Last edited 18 Dec 2020

Rule of thumb


[edit] Introduction

Rule of thumb is an English phrase that has been in common use since the 17th century. It describes a method of doing things which, although not scientifically verified, is broadly correct although it may not be strictly accurate or reliable in all applications, even though it may have proved successful on past occasions.

It may be that a rule of thumb is eventually proved in science to be correct, althouth it may still be referred to as a ‘rule of thumb’ – see below.

[edit] Use in construction

Builders of the past would have used rules of thumb in construction. Gothic cathedrals eventually would soar in height as master masons learned through experience to understand certain relationships e.g, the height of a tower in relation to its base and wall thickness; the depth of foundations according to soil conditions, or the diameter and spacing of piers to support the masonry above.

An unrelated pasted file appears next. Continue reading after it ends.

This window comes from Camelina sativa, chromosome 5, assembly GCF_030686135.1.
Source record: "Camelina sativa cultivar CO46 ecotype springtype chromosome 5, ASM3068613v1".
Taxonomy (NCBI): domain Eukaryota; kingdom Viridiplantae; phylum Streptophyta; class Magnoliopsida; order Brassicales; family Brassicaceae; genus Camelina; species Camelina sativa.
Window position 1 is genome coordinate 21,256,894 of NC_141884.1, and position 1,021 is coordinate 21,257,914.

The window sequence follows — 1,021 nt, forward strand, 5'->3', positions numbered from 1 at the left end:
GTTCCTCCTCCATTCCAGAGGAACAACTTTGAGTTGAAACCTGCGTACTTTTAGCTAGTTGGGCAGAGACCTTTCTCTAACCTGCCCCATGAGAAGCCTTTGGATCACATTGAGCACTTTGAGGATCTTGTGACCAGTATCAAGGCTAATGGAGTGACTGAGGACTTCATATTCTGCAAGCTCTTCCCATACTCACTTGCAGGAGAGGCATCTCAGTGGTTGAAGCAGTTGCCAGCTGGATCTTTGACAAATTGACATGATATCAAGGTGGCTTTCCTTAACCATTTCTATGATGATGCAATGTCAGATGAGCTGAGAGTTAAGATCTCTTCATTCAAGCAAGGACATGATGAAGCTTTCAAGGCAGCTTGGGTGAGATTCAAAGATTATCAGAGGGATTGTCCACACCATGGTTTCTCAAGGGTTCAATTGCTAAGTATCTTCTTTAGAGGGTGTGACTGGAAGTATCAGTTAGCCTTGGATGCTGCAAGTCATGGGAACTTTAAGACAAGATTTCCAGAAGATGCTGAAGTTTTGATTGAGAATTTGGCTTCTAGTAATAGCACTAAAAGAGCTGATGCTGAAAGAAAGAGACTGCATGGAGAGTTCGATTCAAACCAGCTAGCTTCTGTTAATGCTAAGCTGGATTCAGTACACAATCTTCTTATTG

Advancement would typically be through making mistakes - frequently catastrophic - and learning from them. A classic example is the collapse (in 1237) of the main tower at Lincoln Cathedral, and the collapse (1210) of the south-west tower of Chichester cathedral followed in 1635 by the collapse of its north-west tower.

Rules of thumb are still used today by construction professionals as they can give a basis from which a more detailed design may be delivered.

Examples of rules of thumb are:

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